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The enduring style legacy of David Lynch’s Wild at Heart

After it makes it mark on the NYFW runways, we explore how Lynch’s road movie is his most stylish

What David Lynch’s Wild At Heart has is style, man. From the opening scene where Sailor (in a monochrome blazer) and Lula (wearing a coral dress with choker and Ariana Grande hair) cut through the samey crowds, the lovesick duo dish out lewk after lewk all while thwarting the clutches of Lula’s disapproving mum Marietta. Wild At Heart is a road movie. It’s about a Bonnie & Clyde twosome with a few screws loose and their larking about to elude the hitmen sent after them. More than the illogical non-sequiturs and legit barking by some characters, the film is Lynch’s perfect marriage of weird characters and weirder threads. Much like the passionate screams of Lula Fortune in that first of many gruesome murders on the stairs of the opening gala, Wild At Heart has an enduring style that rings loud and true long after you watch it. It’s without a doubt David Lynch’s most stylish film.

Recently, designers have tapped into that retina-searing style for their own collections. New York designer Joseph Altuzarra cited Wild at Heart as one of the main touch points of his SS17 collection, saying the collection was “a modern take on romance and kitsch.” He interpreted Sailor’s snakeskin jacket with the python coat one of his models wore – the same one that spawned the unforgettable Nic Cage line: “Did I ever tell ya that this here jacket represents a symbol of my individuality, and my belief in personal freedom?” Many of the girls in the show were facsimiles of Lula Fortune.

So why does Wild at Heart’s clothing continue to be mined for its playful kink? First off, it would be false not to acknowledge the cyclical nature of fashion, and how much of what pervaded the early 90s – chokers, bodycon dresses, and hot pink everything – has returned simply by virtue of enough time passing. Still, the actors involved in the film note that they were acutely aware of how the costumes helped them create such iconic characters from the get go.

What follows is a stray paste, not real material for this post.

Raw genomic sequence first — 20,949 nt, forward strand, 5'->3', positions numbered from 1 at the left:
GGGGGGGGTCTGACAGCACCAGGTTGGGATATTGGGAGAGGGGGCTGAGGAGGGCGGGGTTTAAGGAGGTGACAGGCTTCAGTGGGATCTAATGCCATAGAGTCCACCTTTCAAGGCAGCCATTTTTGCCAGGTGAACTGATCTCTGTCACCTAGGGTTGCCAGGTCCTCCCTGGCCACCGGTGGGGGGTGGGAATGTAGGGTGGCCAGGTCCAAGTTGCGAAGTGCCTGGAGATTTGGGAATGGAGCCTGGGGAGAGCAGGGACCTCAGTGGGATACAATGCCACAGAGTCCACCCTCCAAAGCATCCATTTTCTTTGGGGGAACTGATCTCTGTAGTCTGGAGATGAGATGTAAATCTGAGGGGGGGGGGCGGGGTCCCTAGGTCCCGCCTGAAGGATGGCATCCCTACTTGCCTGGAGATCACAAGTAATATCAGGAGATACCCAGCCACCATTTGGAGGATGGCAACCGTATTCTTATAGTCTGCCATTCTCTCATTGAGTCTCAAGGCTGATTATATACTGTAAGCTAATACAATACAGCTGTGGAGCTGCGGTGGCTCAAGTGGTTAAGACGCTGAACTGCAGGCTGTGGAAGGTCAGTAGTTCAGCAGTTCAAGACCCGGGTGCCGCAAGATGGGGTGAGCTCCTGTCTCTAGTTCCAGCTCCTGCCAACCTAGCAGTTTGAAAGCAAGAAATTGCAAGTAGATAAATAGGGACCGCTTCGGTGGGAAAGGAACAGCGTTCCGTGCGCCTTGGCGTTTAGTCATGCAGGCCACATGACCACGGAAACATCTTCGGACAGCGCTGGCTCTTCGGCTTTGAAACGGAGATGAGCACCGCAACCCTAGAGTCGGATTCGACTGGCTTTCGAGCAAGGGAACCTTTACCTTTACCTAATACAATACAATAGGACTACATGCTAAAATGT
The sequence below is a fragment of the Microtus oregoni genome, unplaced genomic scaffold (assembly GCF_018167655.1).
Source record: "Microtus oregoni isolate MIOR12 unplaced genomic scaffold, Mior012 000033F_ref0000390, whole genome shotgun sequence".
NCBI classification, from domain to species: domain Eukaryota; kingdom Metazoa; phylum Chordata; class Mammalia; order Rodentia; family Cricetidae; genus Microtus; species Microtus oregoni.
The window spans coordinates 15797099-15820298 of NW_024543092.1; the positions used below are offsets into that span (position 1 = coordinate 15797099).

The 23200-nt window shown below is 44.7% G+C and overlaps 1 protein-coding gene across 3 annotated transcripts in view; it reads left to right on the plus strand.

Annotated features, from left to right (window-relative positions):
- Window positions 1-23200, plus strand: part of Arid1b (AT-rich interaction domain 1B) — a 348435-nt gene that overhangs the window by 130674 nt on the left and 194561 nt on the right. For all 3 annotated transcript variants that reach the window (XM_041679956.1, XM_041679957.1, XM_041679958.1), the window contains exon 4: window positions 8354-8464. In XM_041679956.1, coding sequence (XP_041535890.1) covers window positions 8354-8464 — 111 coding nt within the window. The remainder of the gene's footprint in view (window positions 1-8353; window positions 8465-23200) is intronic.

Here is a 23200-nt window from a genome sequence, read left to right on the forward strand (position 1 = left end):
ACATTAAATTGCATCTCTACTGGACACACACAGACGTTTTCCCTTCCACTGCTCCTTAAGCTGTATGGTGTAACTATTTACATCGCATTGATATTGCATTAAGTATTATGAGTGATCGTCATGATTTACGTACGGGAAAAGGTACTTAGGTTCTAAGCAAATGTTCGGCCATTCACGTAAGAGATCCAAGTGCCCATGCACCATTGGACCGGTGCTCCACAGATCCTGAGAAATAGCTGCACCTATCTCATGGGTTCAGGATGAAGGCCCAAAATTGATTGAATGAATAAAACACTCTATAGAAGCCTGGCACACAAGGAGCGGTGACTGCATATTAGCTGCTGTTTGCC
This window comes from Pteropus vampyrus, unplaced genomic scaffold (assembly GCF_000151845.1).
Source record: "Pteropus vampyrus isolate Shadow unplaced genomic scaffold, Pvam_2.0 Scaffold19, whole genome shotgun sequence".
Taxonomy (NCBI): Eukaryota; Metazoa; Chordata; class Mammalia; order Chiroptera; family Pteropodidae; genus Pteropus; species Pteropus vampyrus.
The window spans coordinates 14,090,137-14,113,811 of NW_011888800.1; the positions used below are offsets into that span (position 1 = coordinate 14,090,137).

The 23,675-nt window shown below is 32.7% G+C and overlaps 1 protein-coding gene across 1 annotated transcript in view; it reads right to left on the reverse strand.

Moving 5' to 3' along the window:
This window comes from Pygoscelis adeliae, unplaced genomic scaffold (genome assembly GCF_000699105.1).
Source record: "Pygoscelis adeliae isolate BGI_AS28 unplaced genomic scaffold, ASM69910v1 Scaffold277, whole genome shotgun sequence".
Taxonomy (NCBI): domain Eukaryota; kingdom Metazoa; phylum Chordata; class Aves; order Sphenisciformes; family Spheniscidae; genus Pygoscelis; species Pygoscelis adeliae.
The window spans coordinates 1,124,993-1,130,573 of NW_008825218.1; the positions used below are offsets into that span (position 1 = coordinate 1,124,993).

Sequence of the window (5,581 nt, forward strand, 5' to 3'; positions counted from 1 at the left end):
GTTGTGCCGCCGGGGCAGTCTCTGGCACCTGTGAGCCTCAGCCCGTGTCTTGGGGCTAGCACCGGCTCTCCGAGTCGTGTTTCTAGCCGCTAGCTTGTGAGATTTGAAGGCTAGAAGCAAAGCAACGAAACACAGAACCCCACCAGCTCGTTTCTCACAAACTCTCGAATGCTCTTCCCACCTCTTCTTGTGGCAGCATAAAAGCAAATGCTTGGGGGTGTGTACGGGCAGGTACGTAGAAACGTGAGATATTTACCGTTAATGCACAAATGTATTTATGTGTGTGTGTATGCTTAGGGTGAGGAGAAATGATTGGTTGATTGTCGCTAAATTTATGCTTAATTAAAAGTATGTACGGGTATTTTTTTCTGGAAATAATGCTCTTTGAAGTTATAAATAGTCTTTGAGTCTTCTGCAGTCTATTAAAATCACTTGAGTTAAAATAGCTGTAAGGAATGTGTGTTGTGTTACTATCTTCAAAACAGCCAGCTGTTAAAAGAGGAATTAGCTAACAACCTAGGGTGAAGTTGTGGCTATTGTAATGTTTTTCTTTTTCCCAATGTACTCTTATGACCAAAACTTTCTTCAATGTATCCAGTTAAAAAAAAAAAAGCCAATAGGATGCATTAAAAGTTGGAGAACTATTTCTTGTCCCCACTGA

“I put on that costume, learned my lines and I was good to go. Because all the triggers were there, the wardrobe was perfect, the scene somehow fit a fantasy” – Willem Dafoe

Willem Dafoe, who plays the dolphin-teethed villain Bobby Peru, extolled the importance of costume to the film in a Q&A with an audience at a screening. “(David Lynch) came in and he said, ‘Willem this is your costume.’ It was on a hanger… I put on that costume, learned my lines and I was good to go. Because all the triggers were there, the wardrobe was perfect, the scene somehow fit a fantasy. I didn’t need to know who this guy was, didn’t need a backstory. Didn’t need to think about it too much. That doesn’t mean I didn’t care. I had enough in the external things that I was good to go to play this guy. In other times, you’ve got to do a lot to get the authority to say, ‘I’m this guy.’”

Amy Stofsky, the film’s costume designer, also injected an intense feminine energy with Lula’s costumes that has pumped strongly through 2016’s feminist vein. Sure, she played the sexpot that was “hotter than Georgia asphalt” and was by many measures objectified, but her garms suggested a strength that made her an equal to her partner Sailor: black body-hugging dresses and a bold red lip; a black bra and leopard-print leotards; a low-cut polka-dot dress and patent red heels. This wasn’t a woman who was about to take any shit, unapologetic about dating an ex-con and rebellious against the oppressive wishes of her long-taloned mum.

As the film remains the most Lynchiest of David Lynch’s oeuvre, it continues to be remembered for more than its kinetic story. Like those that have trailed in its wake – CluelessThe Royal Tenenbaums, Marie Antoinette – that are likely memorable due to their daring costumes, Wild at Heart reverberates more strongly because of its style. The way Lula, Sailor, Marietta and the eclectic cast of assassins wear their duds propels the story instead of distracts from it. It’s a case of style and substance, again mirrored in what we see today on the street (and most certainly once SS17 rolls around). In more ways than one, the film truly is wild at heart.